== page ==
The lifting of sanctions on Iran is good news for Scottish exporters and oil and gas service companies, but a legal expert has warned that with a US trade embargo still in place, Western banks remain reluctant to support Iranian related businesses.
“The biggest challenge to Iranian related business is the US regime,” said Tom Stocker, a partner and member of the regulatory and business crime team at legal firm Pinsent Masons.
He said: “Following the partial lifting of EU and US sanctions, Scottish exporters and oil and gas service and engineering companies are set to re-enter Iran. We have seen a significant increase in companies seeking market entry advice.
Life sciences, technology, university and professional service sectors in Scotland will also benefit from the sanctions breakthrough, said Stocker.
“While life sciences, technology, university and professional service sectors were able to conduct business in Iran, the scope of EU sanctions and particularly the extra-territorial nature of US sanctions, caused significant difficulties and banks generally declined to support Iranian business.”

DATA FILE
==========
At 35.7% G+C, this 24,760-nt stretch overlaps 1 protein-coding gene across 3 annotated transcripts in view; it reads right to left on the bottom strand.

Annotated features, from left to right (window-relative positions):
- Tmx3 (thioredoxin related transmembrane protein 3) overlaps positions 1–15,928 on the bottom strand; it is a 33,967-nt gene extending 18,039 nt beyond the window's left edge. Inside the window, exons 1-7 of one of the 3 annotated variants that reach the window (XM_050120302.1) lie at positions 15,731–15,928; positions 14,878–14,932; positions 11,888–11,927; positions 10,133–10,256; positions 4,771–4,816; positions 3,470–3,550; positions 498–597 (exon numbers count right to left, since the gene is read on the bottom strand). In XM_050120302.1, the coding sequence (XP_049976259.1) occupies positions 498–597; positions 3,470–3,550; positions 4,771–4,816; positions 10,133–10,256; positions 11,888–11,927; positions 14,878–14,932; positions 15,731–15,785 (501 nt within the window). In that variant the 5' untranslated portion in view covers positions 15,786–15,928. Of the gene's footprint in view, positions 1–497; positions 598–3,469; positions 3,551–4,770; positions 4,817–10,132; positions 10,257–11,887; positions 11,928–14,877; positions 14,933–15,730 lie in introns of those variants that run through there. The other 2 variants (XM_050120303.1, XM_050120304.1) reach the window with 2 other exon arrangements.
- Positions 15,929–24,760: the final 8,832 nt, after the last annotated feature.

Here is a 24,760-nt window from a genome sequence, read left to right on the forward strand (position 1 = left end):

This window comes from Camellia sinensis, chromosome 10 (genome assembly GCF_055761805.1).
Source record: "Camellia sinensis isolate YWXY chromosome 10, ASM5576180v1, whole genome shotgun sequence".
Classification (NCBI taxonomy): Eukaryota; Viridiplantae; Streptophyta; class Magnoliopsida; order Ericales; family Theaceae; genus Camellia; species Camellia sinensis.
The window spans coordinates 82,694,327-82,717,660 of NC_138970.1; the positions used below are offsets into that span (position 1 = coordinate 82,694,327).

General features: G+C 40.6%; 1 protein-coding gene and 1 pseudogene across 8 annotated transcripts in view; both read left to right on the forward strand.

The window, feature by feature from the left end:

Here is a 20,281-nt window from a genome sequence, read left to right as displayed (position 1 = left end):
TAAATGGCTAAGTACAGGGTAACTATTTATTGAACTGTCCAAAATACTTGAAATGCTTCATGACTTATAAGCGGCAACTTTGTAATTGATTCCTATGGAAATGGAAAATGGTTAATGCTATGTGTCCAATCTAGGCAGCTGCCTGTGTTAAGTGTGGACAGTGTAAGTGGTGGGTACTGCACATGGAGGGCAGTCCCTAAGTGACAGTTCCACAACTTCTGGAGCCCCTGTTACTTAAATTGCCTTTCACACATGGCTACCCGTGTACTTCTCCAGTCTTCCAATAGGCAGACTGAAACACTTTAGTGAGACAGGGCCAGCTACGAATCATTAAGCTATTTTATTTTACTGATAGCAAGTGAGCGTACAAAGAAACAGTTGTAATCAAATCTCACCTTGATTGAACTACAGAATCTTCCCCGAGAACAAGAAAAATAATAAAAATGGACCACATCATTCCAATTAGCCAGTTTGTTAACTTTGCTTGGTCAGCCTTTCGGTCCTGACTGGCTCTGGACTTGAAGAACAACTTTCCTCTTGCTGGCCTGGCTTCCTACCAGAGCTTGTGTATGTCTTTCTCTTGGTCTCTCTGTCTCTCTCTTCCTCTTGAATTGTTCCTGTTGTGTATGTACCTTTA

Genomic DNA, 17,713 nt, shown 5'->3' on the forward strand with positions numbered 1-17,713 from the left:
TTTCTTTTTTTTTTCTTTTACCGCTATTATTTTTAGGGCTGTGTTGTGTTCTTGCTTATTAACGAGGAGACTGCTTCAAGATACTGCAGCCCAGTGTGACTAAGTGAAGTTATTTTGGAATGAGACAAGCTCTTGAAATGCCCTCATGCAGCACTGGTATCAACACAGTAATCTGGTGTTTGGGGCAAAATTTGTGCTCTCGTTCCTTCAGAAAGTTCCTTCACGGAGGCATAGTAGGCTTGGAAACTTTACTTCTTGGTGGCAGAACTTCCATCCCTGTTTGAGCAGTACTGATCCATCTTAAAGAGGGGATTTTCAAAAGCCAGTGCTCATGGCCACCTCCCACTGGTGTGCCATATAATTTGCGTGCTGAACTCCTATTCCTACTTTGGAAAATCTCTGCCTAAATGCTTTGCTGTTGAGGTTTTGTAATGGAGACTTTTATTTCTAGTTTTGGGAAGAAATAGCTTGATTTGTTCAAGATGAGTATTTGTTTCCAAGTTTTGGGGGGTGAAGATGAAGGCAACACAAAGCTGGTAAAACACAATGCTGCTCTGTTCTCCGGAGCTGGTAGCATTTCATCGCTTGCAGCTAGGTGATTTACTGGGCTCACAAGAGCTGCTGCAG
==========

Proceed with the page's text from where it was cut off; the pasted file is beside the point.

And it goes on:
Mr Stocker said that 29 individuals and 94 companies remain on the EU’s sanction list and transactions connected with them remain prohibited, while export controls on military and dual-use items are also in place.
He added: “The US has lifted sanctions that apply to non-US persons but US businesses remain prohibited from engaging in Iranian related business and 200 entities remain subject to US sanctions. Money connected to Iranian business must also not be transferred or cleared through the US.”
Companies are getting involved in third party payment routings to distance payments to themselves from payments originating in Iran but that leads to money laundering risks, said Stocker.
“There therefore remains substantial legal risks connected to Iranian business but those risks can be navigated. There is a need to carry-out counterparty due diligence and to avoid transactions being in US dollars.
“The risk appetite of western banks is likely to lag behind the lifting of the EU sanctions because the US trade embargo remains in place.”